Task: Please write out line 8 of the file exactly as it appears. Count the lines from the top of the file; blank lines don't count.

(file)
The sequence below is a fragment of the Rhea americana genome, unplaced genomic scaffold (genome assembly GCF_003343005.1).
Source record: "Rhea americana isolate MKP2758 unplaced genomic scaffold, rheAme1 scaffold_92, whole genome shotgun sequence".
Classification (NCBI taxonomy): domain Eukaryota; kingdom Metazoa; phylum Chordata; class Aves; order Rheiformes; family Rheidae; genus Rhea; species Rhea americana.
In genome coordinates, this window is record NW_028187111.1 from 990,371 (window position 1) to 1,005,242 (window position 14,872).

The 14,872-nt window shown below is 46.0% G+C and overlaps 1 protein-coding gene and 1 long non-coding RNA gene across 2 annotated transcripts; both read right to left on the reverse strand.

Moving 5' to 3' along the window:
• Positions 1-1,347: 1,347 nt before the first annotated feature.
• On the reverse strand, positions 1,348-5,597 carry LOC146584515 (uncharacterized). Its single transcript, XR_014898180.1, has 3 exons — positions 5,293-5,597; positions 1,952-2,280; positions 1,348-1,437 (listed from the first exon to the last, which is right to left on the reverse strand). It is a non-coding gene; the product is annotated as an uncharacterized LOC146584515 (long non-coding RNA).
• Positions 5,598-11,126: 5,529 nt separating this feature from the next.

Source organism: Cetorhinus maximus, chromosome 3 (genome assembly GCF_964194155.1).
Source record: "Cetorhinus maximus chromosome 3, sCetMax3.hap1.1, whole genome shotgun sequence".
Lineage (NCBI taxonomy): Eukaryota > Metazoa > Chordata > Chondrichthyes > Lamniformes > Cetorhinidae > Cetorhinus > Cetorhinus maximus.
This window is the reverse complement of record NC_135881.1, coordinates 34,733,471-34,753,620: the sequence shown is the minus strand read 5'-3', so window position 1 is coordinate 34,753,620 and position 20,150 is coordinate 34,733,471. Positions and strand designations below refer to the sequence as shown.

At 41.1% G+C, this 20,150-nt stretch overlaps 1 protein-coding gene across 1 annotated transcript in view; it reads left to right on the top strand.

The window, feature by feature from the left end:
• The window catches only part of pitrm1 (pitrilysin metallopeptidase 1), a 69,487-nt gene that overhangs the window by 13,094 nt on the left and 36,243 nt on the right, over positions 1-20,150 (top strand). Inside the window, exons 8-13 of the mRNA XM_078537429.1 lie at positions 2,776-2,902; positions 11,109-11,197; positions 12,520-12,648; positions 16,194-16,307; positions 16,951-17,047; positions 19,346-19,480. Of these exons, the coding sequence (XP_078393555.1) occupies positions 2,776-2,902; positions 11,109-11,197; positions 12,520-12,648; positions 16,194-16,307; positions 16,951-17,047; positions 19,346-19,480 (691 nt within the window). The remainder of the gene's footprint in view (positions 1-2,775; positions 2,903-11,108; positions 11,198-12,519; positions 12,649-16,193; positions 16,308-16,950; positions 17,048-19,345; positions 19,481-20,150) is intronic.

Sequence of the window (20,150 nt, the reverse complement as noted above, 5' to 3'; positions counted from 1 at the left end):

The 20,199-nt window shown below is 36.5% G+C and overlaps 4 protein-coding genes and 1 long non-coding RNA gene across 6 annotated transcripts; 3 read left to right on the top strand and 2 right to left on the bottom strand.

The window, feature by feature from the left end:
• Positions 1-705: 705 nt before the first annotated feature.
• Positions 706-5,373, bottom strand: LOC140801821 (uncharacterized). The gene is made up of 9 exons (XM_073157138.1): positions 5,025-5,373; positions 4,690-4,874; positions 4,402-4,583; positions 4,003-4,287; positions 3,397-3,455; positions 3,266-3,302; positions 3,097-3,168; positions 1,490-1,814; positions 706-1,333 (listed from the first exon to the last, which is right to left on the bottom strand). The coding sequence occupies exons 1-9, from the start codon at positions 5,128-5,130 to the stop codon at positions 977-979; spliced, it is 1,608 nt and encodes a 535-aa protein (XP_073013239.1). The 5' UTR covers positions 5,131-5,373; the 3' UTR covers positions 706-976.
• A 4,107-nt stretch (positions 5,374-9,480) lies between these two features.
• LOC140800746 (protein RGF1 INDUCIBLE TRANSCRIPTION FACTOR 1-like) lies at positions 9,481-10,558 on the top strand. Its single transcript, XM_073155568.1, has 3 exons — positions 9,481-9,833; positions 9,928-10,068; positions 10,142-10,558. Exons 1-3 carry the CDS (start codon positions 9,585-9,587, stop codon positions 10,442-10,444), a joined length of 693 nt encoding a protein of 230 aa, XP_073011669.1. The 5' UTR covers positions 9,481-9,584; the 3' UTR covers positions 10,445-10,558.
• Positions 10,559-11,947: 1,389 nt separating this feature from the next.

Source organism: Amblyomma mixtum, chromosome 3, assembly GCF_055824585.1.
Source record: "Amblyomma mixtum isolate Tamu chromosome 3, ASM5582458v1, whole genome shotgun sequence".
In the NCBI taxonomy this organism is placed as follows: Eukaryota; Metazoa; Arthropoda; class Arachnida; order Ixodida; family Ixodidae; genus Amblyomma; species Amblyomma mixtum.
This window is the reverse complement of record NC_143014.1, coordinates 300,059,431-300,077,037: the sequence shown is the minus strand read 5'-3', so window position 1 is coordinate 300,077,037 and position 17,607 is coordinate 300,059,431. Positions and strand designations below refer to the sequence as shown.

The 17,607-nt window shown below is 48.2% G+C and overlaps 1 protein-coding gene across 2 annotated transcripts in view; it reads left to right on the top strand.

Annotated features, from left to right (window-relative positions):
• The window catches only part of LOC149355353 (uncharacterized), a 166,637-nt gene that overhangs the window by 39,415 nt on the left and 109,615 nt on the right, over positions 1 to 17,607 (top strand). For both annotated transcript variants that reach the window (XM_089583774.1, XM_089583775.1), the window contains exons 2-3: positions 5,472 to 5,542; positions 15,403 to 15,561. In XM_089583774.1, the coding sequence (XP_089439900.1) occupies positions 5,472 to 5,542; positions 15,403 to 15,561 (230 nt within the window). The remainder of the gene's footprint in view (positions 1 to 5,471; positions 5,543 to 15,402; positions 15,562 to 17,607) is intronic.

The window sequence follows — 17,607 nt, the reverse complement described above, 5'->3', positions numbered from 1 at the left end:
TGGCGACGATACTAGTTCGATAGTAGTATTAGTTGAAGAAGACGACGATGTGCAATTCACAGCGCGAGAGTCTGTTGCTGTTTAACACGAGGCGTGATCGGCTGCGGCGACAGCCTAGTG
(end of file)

• On the reverse strand, positions 1,348-5,597 carry LOC146584515 (uncharacterized). Its single transcript, XR_014898180.1, has 3 exons — positions 5,293-5,597; positions 1,952-2,280; positions 1,348-1,437 (listed from the first exon to the last, which is right to left on the reverse strand). It is a non-coding gene; the product is annotated as an uncharacterized LOC146584515 (long non-coding RNA).